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Testimonials

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Sandro Rosell
FC Barcelona President
Monday, September 25, 2017

To assist in the relief effort after Hurricane Harvey, 120 emergency workers have been dispatched to Texas from New York City. 

On Sunday, August 27, Mayor Bill de Blasio wrote on Twitter, “After superstorm Sandy, so many cities stepped up to help our people. We’ll do all we can to help those affected by this storm.”

Between Sunday and Monday, 40 members of the FDNY’s Incident Management Team and 80 firefighters and police officers from the Urban Search and Rescue Rapid Response Team left the city. 

The task force leader, FDNY Battalion Chief Jack Flatley, said, “We are set up for all types of rescues, including swift water rescues. I believe we’re ready to face any danger.”

FDNY Deputy Chief Dean Koester, who in Texas will serve as the incident commander for the team, explained that the Incident Management Team will be coordinating all of the rescue efforts in the target area, functioning as a sort of nerve center.

He said, “We’ll come up with a communications plan and set up communications in that area.”

College Station, Texas, is where the team was to report. Then from there members will be dispatched to wherever they’re needed, using one or two tractor-trailers to haul in food, tents, radio, communications equipment and other resources.

Koester said, “We basically build a small city down there.” 

He said that when Hurricaine Sandy hit, a similar team came to New York City from Texas to assist in coordinating the National Guard in the city.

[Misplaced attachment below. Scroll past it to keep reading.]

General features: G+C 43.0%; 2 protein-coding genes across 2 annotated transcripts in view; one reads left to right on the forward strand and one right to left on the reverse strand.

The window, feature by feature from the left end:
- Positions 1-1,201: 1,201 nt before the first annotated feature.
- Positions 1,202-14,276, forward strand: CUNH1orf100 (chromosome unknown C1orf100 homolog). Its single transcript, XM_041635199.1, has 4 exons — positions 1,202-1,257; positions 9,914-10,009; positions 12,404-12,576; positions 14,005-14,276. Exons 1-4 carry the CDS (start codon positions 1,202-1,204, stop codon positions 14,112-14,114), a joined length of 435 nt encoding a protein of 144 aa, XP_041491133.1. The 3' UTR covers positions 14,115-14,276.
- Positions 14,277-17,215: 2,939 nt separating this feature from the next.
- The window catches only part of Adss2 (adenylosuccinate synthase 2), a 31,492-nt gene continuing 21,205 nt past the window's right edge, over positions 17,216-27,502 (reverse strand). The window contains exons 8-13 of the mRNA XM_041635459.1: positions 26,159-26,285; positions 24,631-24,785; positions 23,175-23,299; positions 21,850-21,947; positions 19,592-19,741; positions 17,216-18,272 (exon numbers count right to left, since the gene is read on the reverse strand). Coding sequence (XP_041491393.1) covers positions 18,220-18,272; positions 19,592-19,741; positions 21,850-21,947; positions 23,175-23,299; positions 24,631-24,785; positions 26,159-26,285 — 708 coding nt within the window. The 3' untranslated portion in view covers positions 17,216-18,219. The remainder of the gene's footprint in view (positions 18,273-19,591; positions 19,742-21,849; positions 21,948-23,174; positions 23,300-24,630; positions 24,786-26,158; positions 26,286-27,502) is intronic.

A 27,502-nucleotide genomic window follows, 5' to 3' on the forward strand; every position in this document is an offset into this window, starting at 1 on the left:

The Daily News reports, “Harvey and its catastrophic flooding continued to wreak havoc in southeastern Texas on Sunday. At least five people died, but that toll was expected to rise. Gov. Cuomo said on Saturday that members of the New York Air National Guard were being sent to Louisiana and Texas. About 20 Red Cross workers and a mix of seven retired and active-duty city firefighters left New York on Sunday. They plan to hand out food, bottles of water, first aid and other necessities to those affected by the powerful storm. Lt. George Ricco Diaz of the FDNY’s Ladder 50 in the Bronx said he’s ready to sleep in schools or set up a tent, since most hotels are reserved for evacuees.”

Diaz told the Daily News, “Immediately, they can tell that I’m not from there because of my accent. They know I’m from the north. And then they open up their arms. They know I’m there to help. They are very grateful.”

He said, “I’m personally motivated because in 9/11 the whole country responded to us when we needed it the most. Now it’s our turn.”

On Sunday, at the offices of the agency in Midtown, the regional director of workforce engagement for the American Red Cross Greater New York Region Joann Galardy praised the volunteers.

She said, “To have you guys step up so quickly, it means so much to us, and most importantly to the people of Texas who are waiting for your help.”

By Rachel Shapiro